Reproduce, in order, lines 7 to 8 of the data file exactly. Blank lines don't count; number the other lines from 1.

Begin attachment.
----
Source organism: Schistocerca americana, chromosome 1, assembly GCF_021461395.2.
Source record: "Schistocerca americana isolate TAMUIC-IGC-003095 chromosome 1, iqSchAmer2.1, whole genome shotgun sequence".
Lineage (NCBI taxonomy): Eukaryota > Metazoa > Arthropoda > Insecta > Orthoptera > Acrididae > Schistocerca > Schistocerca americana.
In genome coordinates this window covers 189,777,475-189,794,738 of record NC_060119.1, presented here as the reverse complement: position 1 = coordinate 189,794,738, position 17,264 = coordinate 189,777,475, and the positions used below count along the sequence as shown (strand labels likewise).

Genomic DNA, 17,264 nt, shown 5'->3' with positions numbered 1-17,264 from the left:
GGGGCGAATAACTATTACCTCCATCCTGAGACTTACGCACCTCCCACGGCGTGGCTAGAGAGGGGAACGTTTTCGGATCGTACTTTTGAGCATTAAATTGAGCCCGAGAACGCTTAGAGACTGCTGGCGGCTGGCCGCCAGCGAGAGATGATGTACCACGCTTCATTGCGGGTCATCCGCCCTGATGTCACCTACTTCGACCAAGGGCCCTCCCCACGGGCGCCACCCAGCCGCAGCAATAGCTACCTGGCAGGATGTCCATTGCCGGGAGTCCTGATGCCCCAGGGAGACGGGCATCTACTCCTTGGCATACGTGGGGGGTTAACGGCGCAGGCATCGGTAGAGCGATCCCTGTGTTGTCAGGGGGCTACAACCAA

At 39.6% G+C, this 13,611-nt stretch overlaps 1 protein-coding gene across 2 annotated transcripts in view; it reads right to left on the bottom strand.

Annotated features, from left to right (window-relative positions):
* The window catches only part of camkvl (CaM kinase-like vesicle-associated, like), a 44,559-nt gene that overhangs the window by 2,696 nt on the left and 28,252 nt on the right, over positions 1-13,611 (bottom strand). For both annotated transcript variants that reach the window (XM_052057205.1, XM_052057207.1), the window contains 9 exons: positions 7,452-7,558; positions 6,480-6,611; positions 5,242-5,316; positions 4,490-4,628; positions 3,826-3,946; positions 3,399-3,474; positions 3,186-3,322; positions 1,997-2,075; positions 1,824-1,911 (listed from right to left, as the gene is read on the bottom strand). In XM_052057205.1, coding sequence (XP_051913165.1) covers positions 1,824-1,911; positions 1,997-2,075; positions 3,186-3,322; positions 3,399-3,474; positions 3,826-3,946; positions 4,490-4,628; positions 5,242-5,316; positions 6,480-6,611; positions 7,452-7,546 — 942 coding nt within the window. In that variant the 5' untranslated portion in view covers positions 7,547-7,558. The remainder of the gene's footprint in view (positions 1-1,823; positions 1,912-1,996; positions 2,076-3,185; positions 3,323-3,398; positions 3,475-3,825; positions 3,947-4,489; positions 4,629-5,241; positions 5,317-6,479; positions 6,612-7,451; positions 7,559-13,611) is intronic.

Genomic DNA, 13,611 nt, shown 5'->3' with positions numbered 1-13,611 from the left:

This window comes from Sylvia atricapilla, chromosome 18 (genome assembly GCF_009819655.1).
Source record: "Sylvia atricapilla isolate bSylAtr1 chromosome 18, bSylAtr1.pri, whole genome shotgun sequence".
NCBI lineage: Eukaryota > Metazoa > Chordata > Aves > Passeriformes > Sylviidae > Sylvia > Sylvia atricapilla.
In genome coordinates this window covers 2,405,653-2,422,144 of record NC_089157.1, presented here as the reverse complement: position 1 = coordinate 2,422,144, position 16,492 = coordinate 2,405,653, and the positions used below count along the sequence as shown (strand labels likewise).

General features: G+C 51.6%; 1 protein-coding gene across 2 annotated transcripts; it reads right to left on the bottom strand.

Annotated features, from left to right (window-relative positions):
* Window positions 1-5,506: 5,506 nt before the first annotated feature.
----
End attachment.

At 39.6% G+C, this 13,611-nt stretch overlaps 1 protein-coding gene across 2 annotated transcripts in view; it reads right to left on the bottom strand.

Annotated features, from left to right (window-relative positions):